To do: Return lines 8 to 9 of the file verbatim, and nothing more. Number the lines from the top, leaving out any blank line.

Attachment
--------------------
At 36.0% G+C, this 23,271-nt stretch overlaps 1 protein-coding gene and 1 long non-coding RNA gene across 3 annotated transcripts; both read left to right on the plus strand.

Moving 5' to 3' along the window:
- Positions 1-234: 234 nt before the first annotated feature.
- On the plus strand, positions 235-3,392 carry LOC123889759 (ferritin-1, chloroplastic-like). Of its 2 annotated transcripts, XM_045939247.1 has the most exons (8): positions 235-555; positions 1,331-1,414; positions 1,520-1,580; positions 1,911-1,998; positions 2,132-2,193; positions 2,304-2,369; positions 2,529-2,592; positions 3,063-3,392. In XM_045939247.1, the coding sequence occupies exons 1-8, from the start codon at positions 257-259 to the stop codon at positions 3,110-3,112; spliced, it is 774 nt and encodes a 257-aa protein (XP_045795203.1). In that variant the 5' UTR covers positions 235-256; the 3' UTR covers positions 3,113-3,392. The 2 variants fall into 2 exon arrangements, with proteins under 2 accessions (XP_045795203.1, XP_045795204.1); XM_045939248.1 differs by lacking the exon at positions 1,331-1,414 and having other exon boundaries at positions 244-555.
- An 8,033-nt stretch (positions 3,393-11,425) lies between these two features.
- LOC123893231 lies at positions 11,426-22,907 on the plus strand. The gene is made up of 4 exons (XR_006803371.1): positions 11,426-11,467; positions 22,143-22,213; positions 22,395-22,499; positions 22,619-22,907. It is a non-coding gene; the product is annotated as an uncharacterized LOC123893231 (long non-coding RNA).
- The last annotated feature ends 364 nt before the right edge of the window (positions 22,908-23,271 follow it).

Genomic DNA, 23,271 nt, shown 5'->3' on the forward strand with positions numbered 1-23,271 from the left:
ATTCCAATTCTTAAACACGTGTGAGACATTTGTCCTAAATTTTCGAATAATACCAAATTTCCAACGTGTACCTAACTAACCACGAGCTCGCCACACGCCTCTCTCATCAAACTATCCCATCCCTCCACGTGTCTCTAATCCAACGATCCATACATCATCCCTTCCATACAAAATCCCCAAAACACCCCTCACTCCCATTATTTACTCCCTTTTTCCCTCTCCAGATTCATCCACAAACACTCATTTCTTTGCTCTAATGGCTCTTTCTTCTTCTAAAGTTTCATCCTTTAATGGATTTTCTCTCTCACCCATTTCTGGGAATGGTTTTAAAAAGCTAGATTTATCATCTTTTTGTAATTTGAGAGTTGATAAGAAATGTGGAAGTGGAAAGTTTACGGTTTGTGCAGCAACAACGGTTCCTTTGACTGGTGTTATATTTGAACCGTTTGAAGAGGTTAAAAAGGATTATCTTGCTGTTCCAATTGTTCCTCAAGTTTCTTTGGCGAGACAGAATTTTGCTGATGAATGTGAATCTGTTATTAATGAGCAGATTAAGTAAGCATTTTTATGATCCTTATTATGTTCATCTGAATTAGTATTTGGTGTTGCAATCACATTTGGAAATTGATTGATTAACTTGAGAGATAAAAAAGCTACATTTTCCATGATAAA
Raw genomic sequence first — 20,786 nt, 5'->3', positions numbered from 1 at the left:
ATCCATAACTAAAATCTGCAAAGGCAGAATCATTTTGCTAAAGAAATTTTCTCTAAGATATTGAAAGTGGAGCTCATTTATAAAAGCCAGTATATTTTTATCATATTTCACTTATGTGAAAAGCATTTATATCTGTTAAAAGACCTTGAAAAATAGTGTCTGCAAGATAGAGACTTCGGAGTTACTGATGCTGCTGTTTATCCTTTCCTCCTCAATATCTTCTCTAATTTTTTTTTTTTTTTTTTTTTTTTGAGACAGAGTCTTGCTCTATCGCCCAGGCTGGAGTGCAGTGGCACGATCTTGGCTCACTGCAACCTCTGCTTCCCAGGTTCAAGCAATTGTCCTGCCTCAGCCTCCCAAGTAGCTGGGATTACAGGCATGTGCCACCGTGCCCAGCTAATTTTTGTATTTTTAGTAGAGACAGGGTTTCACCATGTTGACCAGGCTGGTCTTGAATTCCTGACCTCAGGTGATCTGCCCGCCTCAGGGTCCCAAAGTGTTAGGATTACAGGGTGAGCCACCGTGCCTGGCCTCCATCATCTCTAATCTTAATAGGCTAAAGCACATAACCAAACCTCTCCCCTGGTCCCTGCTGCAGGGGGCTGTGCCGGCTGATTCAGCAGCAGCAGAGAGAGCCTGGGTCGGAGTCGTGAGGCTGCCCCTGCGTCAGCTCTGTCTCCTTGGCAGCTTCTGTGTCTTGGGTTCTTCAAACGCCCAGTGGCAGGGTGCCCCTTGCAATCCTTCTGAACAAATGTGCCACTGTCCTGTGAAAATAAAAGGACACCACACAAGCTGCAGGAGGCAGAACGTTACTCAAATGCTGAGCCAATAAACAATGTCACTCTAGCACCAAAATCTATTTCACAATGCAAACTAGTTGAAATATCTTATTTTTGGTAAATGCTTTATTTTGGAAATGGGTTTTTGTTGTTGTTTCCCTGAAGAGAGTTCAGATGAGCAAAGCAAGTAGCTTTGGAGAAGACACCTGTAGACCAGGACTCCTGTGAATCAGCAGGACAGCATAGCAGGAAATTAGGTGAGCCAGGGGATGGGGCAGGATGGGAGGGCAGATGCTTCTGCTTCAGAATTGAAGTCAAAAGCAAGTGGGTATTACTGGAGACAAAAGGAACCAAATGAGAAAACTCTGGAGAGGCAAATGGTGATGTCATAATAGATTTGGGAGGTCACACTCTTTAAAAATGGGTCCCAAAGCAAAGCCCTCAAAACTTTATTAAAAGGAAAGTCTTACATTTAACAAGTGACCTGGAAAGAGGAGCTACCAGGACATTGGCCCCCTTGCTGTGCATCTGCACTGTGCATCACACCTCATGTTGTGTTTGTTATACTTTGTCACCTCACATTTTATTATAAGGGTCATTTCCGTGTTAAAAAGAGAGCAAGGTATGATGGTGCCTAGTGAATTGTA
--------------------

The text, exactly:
Genomic DNA, 23,271 nt, shown 5'->3' on the forward strand with positions numbered 1-23,271 from the left:
ATTCCAATTCTTAAACACGTGTGAGACATTTGTCCTAAATTTTCGAATAATACCAAATTTCCAACGTGTACCTAACTAACCACGAGCTCGCCACACGCCTCTCTCATCAAACTATCCCATCCCTCCACGTGTCTCTAATCCAACGATCCATACATCATCCCTTCCATACAAAATCCCCAAAACACCCCTCACTCCCATTATTTACTCCCTTTTTCCCTCTCCAGATTCATCCACAAACACTCATTTCTTTGCTCTAATGGCTCTTTCTTCTTCTAAAGTTTCATCCTTTAATGGATTTTCTCTCTCACCCATTTCTGGGAATGGTTTTAAAAAGCTAGATTTATCATCTTTTTGTAATTTGAGAGTTGATAAGAAATGTGGAAGTGGAAAGTTTACGGTTTGTGCAGCAACAACGGTTCCTTTGACTGGTGTTATATTTGAACCGTTTGAAGAGGTTAAAAAGGATTATCTTGCTGTTCCAATTGTTCCTCAAGTTTCTTTGGCGAGACAGAATTTTGCTGATGAATGTGAATCTGTTATTAATGAGCAGATTAAGTAAGCATTTTTATGATCCTTATTATGTTCATCTGAATTAGTATTTGGTGTTGCAATCACATTTGGAAATTGATTGATTAACTTGAGAGATAAAAAAGCTACATTTTCCATGATAAA